There is a big distinction between “Toledo Conklins” and “Chicago Conklins,” the latter of which exhibit markedly inferior quality and a corresponding reduction in value and collector appeal, and the move to Chicago clearly marked the beginning of the end for the company. There aren’t very many quality Conklins marked with the windy city, and those which do exist appear to be made from leftover parts from the company’s heyday.
It is as if the company was mortally wounded . . . dead but it just didn’t know it yet . . . after the sale to this shadowy “Chicago syndicate.” Add to this marked turn of events the phrase “Chicago syndicate,” which has an underworld sort of overtone, and I was left to wonder whether Conklin died . . . or whether it was rubbed out.
The historical record suggests that Conklin was in fact the victim of foul play, and the evidence points to some surprising triggermen. Don’t get me wrong – the financial condition of the country as it continued to work its way through the Depression was certainly a factor – but Conklin might have pulled through had it not been the victim of an inside job.
The Great Depression’s worst years were over by 1933, after which FDR’s “New Deal,” with its massive government spending programs, began to slowly turn things around. However, in 1937 there were a couple setbacks: fearing a deficit, Roosevelt cut Federal spending and caused an immediate recession. In addition, the U.S. Supreme Court held the creation of the National Labor Relations Board to be unconstitutional. Worker unrest was at its peak.
During this time, labor unions were seeking to increase their power and influence, inciting strikes with the hopes that companies would recognize them as the collective bargaining agents for their work force. Often, these strikes became violent when companies hired replacement workers (or scabs or strikebreakers, depending on your point of view) to continue production while their regular workers picketed outside.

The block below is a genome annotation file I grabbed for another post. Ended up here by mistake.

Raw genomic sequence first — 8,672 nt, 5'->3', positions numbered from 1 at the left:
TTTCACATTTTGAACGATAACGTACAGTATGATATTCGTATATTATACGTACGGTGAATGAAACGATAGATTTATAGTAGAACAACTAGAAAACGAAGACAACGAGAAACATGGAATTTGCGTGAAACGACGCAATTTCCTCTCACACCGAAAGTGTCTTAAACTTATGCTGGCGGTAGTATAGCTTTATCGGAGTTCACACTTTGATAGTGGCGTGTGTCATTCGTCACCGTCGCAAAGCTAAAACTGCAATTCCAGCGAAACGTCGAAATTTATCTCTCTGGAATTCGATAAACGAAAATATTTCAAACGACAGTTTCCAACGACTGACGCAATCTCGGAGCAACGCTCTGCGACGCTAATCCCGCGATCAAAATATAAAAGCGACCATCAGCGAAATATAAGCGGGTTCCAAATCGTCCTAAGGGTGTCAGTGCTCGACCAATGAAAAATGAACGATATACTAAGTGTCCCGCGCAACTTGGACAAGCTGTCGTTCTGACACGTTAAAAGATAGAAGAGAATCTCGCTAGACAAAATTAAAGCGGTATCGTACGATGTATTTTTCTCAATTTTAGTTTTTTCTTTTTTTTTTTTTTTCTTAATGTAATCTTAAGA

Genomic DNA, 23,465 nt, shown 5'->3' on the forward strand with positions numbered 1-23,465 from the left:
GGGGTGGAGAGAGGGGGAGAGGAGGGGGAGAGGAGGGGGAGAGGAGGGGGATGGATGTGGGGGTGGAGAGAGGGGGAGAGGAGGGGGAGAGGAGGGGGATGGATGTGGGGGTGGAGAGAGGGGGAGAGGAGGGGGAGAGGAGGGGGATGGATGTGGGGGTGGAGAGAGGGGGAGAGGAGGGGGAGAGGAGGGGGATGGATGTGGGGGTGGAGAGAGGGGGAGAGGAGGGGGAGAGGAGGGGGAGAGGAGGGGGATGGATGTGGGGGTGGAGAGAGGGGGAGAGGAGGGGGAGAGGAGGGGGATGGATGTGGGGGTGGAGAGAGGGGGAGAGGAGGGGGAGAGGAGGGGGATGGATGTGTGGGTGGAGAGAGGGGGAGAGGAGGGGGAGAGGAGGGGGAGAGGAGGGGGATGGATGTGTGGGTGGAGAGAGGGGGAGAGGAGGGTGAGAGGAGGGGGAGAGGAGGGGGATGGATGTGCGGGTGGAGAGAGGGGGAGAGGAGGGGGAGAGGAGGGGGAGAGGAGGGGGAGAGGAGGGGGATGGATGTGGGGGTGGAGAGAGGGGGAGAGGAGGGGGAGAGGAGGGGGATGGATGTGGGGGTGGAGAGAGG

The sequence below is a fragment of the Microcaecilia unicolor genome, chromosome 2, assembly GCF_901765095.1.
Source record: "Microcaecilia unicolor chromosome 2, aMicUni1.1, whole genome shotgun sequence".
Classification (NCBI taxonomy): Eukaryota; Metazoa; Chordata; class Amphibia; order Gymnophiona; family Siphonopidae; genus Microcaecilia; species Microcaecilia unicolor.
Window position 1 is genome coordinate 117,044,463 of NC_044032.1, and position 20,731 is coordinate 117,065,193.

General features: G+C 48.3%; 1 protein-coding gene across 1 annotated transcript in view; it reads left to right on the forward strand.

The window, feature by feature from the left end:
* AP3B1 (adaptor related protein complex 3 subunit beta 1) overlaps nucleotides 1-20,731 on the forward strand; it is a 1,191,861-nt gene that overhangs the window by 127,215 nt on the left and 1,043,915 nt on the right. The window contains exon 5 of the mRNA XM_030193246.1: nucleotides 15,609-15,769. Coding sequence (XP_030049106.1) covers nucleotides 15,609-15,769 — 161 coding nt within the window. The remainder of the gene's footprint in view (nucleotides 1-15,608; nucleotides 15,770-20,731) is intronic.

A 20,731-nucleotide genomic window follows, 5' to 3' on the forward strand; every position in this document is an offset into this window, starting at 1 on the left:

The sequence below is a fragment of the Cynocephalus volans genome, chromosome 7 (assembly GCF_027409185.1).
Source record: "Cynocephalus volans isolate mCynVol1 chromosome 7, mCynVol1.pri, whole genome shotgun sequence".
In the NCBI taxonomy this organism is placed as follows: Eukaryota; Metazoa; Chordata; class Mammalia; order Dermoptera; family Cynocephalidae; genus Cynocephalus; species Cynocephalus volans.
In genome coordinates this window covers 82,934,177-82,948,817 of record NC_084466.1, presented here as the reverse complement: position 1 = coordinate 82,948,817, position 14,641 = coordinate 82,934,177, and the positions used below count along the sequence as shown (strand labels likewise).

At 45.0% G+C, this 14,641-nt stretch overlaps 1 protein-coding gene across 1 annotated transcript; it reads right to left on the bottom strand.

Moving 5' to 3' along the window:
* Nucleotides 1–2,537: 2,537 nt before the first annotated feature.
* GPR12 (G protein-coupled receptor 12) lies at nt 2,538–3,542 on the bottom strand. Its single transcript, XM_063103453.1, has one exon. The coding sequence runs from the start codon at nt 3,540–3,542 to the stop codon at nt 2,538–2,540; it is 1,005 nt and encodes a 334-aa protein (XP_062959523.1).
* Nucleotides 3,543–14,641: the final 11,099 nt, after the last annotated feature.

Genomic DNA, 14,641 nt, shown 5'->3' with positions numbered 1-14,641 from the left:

In 1937, unions employed a new tactic: the “sit-down strike.” Instead of picketing outside and leaving open the possibility that someone else might come in to replace them, workers would instead come to work, occupy their desk or station . . . and not do anything. Effective? Yes - since no one else could occupy that space, the job wouldn’t get done. Illegal? Yes. It’s called trespassing. But that didn’t stop unions from organizing such strikes across the country.
The writing instrument manufacturing industry was not immune. In fact, the first sitdown strike in Chicago occurred at Wahl Eversharp on February 13, 1937:
The Eversharp strike appears to have been organized by the workers themselves, over the sole issue of wages - at least, no labor union is credited with pulling this one together, and decision to strike was the most organized part of the plan. Things quickly took on more of a party atmosphere, as workers sang and danced into the night. In the early morning hours, matters were starting to turn ugly when the company figured out that supporters of the workers were sneaking liquor into the plant under blankets and under food in picnic baskets, and police imposed an embargo. “Irate husbands and fathers” took many of the women home, and the remainder – no longer fueled by booze and promised a sitdown to resolve the pay dispute – gave up and left the plant by noon the next day.
Meanwhile in Toledo, the United Auto Workers, which had been established in 1935, had been trying to organize workers at Conklin for about a year. Just one week after the Eversharp strike, 115 workers at Conklin’s Toledo plant sat down on February 20, 1937. This time, the issue wasn’t just pay increases: the UAW wanted Conklin to recognize it as the sole bargaining agent for its entire workforce:
Conklin was caught in a pickle - it might have been just the UAW supporters who struck on February 20. An Associated Press report on February 23 says the strike was already six days old and indicates that the strike may have been as much about different labor unions jockeying for power as it was about the workers earning a bigger paycheck:
The strike lasted until March 8, and the story reporting its end also suggests that there were competing unions at work. The article indicates only that “a majority of” the company’s 115 workers were back on the job:
Whatever jobs were left by that time, that is. At this point, Conklin’s history goes dark; there’s hardly any advertising, other than ads in discount houses for factory closeouts. Alfonso Mur’s book adds nothing more to the story. Then, in August, 1938, a one-sentence notice appeared in The Salem (Ohio) News: